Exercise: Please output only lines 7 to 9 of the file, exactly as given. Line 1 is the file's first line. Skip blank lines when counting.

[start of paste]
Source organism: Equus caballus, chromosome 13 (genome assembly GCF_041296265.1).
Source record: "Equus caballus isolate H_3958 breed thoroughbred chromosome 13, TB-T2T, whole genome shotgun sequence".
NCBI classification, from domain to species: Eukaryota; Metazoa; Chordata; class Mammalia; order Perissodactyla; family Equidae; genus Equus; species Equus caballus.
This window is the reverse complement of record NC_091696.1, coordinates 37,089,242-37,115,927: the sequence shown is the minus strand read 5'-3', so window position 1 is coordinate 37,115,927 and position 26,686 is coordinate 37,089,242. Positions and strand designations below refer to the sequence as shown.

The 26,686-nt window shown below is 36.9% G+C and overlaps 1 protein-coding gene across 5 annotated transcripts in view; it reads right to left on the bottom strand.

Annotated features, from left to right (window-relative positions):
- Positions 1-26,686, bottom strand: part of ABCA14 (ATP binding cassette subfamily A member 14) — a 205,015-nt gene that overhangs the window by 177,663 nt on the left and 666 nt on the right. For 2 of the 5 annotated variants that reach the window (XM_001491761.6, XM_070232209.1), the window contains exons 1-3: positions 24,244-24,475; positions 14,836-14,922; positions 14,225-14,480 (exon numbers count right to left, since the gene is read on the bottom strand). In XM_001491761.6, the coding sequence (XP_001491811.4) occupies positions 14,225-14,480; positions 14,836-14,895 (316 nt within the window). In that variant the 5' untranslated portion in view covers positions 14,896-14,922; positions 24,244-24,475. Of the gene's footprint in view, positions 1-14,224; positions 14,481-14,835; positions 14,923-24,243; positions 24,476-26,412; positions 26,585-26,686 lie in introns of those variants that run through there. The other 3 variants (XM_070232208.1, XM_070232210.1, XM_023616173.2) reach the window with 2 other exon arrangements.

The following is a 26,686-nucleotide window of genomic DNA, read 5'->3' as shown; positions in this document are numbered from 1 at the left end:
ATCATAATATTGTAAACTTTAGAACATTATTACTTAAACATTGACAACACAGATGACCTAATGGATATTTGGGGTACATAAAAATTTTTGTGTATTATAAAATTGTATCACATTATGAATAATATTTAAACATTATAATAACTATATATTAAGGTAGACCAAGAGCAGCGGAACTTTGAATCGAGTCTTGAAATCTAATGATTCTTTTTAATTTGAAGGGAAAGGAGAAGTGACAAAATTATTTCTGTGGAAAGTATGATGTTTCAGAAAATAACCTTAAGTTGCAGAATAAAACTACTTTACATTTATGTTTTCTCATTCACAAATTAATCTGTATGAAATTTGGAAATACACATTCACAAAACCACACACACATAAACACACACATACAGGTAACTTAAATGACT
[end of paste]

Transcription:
- Positions 1-26,686, bottom strand: part of ABCA14 (ATP binding cassette subfamily A member 14) — a 205,015-nt gene that overhangs the window by 177,663 nt on the left and 666 nt on the right. For 2 of the 5 annotated variants that reach the window (XM_001491761.6, XM_070232209.1), the window contains exons 1-3: positions 24,244-24,475; positions 14,836-14,922; positions 14,225-14,480 (exon numbers count right to left, since the gene is read on the bottom strand). In XM_001491761.6, the coding sequence (XP_001491811.4) occupies positions 14,225-14,480; positions 14,836-14,895 (316 nt within the window). In that variant the 5' untranslated portion in view covers positions 14,896-14,922; positions 24,244-24,475. Of the gene's footprint in view, positions 1-14,224; positions 14,481-14,835; positions 14,923-24,243; positions 24,476-26,412; positions 26,585-26,686 lie in introns of those variants that run through there. The other 3 variants (XM_070232208.1, XM_070232210.1, XM_023616173.2) reach the window with 2 other exon arrangements.

The following is a 26,686-nucleotide window of genomic DNA, read 5'->3' as shown; positions in this document are numbered from 1 at the left end:
ATCATAATATTGTAAACTTTAGAACATTATTACTTAAACATTGACAACACAGATGACCTAATGGATATTTGGGGTACATAAAAATTTTTGTGTATTATAAAATTGTATCACATTATGAATAATATTTAAACATTATAATAACTATATATTAAGGTAGACCAAGAGCAGCGGAACTTTGAATCGAGTCTTGAAATCTAATGATTCTTTTTAATTTGAAGGGAAAGGAGAAGTGACAAAATTATTTCTGTGGAAAGTATGATGTTTCAGAAAATAACCTTAAGTTGCAGAATAAAACTACTTTACATTTATGTTTTCTCATTCACAAATTAATCTGTATGAAATTTGGAAATACACATTCACAAAACCACACACACATAAACACACACATACAGGTAACTTAAATGACT